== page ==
Post by Elizabeth on Mar 31, 2019 19:36:06 GMT
Deacon and Martyr
The Christians in Persia had enjoyed twelve years of peace during the reign of Isdegerd, son of Sapor III, when in 420 it was disturbed by the indiscreet zeal of Abdas, a Christian Bishop who burned the Temple of Fire, the great sanctuary of the Persians. King Isdegerd threatened to destroy all the churches of the Christians unless the Bishop would rebuild it.
As Abdas refused to comply, the threat was executed; the churches were demolished, Abdas himself was put to death, and a general persecution began which lasted forty years. Isdegerd died in 421, but his son and successor, Varanes, carried on the persecution with great fury. The Christians were submitted to the most cruel tortures.
Among those who suffered was St. Benjamin, a Deacon, who had been imprisoned a year for his Faith. At the end of this period, an ambassador of the Emperor of Constantinople obtained his release on condition that he would never speak to any of the courtiers about religion.
St. Benjamin, however, declared it was his duty to preach Christ and that he could not be silent. Although he had been liberated on the agreement made with the ambassador and the Persian authorities, he would not acquiesce in it, and neglected no opportunity of preaching. He was again apprehended and brought before the king. The tyrant ordered that reeds should be thrust in between his nails and his flesh and into all the tenderest parts of his body and then withdrawn. After this torture had been repeated several times, a knotted stake was inserted into his bowels to rend and tear him. The martyr expired in the most terrible agony about the year 424.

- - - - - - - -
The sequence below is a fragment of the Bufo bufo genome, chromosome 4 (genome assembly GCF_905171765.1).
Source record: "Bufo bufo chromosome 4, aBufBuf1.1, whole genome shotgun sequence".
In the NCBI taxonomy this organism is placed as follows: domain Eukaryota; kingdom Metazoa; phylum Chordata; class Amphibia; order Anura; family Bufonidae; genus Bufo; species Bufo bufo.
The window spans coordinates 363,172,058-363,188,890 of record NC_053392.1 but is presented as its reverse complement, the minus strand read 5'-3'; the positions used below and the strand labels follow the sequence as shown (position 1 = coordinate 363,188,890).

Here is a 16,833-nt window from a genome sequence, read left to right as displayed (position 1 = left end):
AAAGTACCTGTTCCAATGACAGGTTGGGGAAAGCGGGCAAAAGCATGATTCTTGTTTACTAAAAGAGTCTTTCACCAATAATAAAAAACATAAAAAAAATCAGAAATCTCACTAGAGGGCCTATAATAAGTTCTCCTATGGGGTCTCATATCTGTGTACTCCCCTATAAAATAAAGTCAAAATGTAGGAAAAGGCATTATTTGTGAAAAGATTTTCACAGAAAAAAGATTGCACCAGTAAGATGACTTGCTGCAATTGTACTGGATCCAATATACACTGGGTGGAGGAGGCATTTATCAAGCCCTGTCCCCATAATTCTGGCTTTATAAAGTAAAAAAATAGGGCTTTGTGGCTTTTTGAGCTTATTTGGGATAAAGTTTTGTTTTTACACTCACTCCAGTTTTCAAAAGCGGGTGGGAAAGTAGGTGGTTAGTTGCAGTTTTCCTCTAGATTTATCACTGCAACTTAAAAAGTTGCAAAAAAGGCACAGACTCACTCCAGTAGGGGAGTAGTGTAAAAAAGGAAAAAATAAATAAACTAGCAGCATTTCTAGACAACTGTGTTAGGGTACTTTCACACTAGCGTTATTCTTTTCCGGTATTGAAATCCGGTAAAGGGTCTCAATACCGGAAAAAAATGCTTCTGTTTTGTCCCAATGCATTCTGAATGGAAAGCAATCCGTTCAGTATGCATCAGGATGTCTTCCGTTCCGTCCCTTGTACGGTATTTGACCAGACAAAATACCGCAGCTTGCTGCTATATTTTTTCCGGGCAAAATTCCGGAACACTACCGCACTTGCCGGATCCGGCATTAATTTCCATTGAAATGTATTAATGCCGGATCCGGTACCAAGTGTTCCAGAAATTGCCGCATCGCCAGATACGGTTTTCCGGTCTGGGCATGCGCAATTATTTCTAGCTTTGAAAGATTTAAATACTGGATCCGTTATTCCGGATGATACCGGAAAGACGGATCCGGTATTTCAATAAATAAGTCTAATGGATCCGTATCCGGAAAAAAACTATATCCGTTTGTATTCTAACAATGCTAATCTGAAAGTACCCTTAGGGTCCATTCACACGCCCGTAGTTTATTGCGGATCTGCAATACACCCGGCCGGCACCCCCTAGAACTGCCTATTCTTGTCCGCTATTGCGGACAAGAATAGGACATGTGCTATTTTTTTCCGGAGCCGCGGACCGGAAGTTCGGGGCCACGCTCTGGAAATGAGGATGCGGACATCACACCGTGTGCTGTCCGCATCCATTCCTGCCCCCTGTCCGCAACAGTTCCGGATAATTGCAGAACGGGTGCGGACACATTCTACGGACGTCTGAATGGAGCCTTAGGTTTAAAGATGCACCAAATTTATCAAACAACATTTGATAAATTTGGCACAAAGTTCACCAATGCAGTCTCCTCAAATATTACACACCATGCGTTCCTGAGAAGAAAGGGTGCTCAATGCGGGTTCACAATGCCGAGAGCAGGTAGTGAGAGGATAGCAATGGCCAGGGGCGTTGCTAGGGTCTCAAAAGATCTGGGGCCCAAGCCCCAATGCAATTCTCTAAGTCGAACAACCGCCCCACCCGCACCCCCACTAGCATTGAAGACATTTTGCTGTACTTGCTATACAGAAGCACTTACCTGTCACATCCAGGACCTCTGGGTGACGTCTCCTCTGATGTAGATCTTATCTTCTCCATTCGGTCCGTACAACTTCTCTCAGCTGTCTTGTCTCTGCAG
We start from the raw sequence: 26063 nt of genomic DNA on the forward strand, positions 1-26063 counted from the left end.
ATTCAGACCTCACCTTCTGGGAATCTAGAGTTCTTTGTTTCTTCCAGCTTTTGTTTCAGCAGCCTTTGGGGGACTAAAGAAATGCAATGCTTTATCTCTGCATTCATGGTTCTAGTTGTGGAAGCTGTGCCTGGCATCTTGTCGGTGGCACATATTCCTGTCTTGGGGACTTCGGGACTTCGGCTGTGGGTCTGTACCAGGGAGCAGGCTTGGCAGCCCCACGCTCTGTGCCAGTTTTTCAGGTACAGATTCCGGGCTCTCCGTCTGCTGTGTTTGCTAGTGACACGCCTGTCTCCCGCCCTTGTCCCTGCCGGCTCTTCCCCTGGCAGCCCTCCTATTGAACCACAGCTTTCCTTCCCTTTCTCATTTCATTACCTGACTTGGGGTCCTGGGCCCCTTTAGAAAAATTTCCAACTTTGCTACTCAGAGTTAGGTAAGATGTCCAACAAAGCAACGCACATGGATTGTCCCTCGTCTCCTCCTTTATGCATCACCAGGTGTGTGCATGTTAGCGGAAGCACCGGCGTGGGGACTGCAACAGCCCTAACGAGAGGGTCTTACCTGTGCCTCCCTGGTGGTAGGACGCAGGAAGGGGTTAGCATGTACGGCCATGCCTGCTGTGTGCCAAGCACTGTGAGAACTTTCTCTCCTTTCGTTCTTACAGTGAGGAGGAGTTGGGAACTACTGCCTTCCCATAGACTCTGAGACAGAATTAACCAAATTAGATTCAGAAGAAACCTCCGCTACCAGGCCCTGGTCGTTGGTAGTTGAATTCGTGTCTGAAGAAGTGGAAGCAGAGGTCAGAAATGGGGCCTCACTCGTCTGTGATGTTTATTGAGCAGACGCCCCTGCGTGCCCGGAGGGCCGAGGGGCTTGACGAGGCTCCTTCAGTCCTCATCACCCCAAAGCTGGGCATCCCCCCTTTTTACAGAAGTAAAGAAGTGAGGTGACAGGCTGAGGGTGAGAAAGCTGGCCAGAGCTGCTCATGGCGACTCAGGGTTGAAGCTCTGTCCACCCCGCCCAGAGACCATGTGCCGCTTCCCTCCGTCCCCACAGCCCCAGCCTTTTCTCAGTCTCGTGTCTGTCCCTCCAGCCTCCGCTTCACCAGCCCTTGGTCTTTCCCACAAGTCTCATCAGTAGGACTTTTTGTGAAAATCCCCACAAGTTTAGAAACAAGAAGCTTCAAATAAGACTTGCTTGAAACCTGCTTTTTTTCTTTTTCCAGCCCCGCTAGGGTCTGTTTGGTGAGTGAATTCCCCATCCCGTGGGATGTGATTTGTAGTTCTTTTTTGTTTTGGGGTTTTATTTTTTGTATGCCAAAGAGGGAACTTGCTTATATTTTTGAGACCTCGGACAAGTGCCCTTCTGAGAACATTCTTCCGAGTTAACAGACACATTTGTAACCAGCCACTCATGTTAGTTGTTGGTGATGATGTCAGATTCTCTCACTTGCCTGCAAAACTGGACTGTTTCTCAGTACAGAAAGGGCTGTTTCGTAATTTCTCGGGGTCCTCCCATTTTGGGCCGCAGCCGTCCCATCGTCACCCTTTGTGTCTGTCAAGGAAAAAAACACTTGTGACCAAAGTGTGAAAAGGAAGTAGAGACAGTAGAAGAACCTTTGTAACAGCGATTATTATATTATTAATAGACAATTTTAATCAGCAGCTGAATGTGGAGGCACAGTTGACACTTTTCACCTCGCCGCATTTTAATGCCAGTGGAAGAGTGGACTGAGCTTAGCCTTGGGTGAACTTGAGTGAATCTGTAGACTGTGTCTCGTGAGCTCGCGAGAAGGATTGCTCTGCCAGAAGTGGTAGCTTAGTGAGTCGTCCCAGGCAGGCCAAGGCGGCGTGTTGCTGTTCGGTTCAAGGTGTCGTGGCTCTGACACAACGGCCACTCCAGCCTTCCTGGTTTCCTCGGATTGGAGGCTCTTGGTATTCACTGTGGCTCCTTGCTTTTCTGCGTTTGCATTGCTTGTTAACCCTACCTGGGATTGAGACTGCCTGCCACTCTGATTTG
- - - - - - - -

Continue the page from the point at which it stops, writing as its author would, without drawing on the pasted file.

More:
Blessed Jane of Toulouse
Founder of Carmelite Third Order
Blessed Jane was born to a noble family in the kingdom of Navarre. A Carmelite monastery had been founded in Toulouse, France, in 1240, which exposed her to the Carmelite lifestyle and spirituality. Due to her devotion to Our Lady, she wished to live as an anchorite near the Carmelite monastery. In 1265, when St. Simon Stock, a thirteenth century reformer of the Carmelites, was passing through Toulouse, Jane met him and asked to be affiliated with the Carmelites. Simon agreed and Blessed Jane became the first Third Order Carmelite. She received the habit of the Carmelite order from St. Simon Stock, making a vow of perpetual chastity. A gentle, pious, prayerful young woman, she attended daily Mass and spent her days caring for the sick, elderly, and infirmed. One of Jane’s primary missions was encouraging the boys of the town to help her serve the poor and help them discern whether or not they were called to be Carmelites. Joan died in 1286 and was the first female Carmelite beatified (1452).
Blessed Jane carried a picture of the crucified Christ in her pocket, which she studied as though it were a book. Each time she gazed upon the picture, she gained a new and wonderful insight into Christ’s love.